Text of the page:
November 20, 2007

Award-winning Snort creator Roesch shares secrets of his success

Author: Tina Gasperson

Martin Roesch is one of the most successful entrepreneurs ever to build a company based on open source software. Roesch is the author of Snort, which he claims is the "most-widely deployed" intrusion detection software in the world, and the founder of Sourcefire, a network security services provider that uses Snort as the centerpiece of its operations. Last week, the Tech Council of Maryland named Roesch its Commercial IT Executive of the Year.

Roesch says he knew he had created a winning solution when he first released Snort, and wondered how he could translate success in the open source community into commercial business success. "I had an opportunity to do something a little different, so I thought I'd try to start a business around Snort. I had to try to figure out a model that would get people to pay for something that is free."

He decided to create a value-added company that could provide assistance to large companies who wanted to scale the power of Snort. "We took the core technology, we build a lot of value around that, and we sell the stuff to scale it up. Basically, you can download Snort and set it up yourself and put it out there -- it's not too hard with one sensor. But once you scale that up, it gets harder quickly."

Sourcefire provides commercial software addons to Snort, hardware appliances, training, and support. Roesch says its customers are some of the largest companies in the world, including banks. He says financial institutions are really catching on to the power and security of open source software. "We've been extremely successful in the financial services world. You can try to ban open source software all you want, but if you're buying your infrastructure from Cisco, you're actually employing a lot of Linux. Most security technologies run on top of Linux. You can only ban it so far. Even the people who actually build your equipment are using it."

Roesch says that in the beginning, it was really difficult to get the venture capitalists to sit up and take notice of Sourcefire. "One of the early challenges was getting people to take us seriously. We went out with this hybrid model of open source software and proprietary wrappers that nobody had really done before in the enterprise security market. And nobody took us seriously. I was told time and time again by Silicon Valley what a bad idea our business plan was. The customers took us seriously, though. They were already comfortable with Snort, so they understood how the technology worked and they knew it could be trusted and that it was world-class."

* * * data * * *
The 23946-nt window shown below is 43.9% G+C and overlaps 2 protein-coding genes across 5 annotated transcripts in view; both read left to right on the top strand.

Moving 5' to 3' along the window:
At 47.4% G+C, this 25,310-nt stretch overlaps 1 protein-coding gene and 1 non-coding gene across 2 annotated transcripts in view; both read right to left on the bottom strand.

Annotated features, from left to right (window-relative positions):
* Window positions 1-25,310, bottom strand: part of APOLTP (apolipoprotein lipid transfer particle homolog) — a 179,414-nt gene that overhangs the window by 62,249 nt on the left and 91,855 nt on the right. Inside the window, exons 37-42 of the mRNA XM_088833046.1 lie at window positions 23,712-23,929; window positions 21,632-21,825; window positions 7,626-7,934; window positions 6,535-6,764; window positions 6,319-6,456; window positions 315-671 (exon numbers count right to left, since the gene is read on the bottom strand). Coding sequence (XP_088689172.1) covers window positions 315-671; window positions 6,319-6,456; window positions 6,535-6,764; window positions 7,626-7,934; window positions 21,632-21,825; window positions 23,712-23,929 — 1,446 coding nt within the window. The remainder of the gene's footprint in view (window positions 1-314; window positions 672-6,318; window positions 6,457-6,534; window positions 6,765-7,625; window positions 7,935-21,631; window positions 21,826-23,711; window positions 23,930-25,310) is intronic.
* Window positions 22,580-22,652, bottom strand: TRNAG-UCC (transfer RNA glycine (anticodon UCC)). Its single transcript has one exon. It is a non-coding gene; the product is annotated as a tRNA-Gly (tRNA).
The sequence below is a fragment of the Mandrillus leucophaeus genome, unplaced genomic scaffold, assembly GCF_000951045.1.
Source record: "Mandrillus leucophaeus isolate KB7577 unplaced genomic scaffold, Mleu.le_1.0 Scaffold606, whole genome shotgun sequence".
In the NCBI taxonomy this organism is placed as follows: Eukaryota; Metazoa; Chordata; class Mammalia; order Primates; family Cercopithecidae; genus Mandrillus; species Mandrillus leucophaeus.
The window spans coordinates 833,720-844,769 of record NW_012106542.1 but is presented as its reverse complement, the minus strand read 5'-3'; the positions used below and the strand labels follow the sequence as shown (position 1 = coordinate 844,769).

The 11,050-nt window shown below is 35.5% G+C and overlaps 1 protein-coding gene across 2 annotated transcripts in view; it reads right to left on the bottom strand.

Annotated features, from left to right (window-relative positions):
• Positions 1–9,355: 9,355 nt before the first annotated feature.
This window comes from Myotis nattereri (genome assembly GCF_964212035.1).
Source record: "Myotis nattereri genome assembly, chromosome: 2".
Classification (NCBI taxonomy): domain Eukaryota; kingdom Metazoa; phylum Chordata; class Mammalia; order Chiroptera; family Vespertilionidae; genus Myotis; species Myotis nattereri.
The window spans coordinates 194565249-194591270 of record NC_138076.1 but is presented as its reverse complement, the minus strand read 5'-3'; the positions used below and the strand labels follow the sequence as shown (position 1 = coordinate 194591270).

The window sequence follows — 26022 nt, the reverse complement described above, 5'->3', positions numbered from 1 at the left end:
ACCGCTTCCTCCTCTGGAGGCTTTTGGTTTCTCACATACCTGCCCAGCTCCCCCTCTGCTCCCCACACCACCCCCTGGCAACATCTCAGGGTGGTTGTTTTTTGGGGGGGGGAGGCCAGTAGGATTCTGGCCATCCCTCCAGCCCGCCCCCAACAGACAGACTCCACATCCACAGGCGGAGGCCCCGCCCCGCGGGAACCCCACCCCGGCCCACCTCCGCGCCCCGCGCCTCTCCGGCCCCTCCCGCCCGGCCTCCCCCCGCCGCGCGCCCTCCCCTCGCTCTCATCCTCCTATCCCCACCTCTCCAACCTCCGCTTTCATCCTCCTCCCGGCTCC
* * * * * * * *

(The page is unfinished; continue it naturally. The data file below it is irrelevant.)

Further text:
Roesch says he overcame the VC doubts just by letting the market run its course. "We executed. I had an idea for the business plan and I thought I knew how it should work. We implemented it and made it successful, picking up very large customers immediately after debuting our product. The proof was in the pudding, and it got everybody's attention very quickly. We ended up taking four rounds of VC for $55.65 million overall."

By the time Sourcefire scored investor dollars, Roesch was ready for some help running the company. "By training I'm an engineer. I'd never started a company before. I ran it as long as I could. We were up to 20 people, and the day-to-day stuff was becoming fairly daunting. I wanted somebody who understood the business side of things better than I. I asked the VC to help me find a CEO because I didn't want to limit my ability to be successful by virtue of my inexperience."

Roesch says the biggest advantage of building a company based on open source is efficiency. "We get tremendous efficiency in our development. The size of our research and development team is very small compared to our competitors'. We use a lot of open source tools, we interact with our community, and have people who are long-time open source users who work here. We use it consistently; it helps reduce costs and achieve a lot of economy. I can't imagine how expensive it would have been to build this company without the open source world. We wouldn't have had the community hungry for the solution when it finally came to market."


  • Open Source
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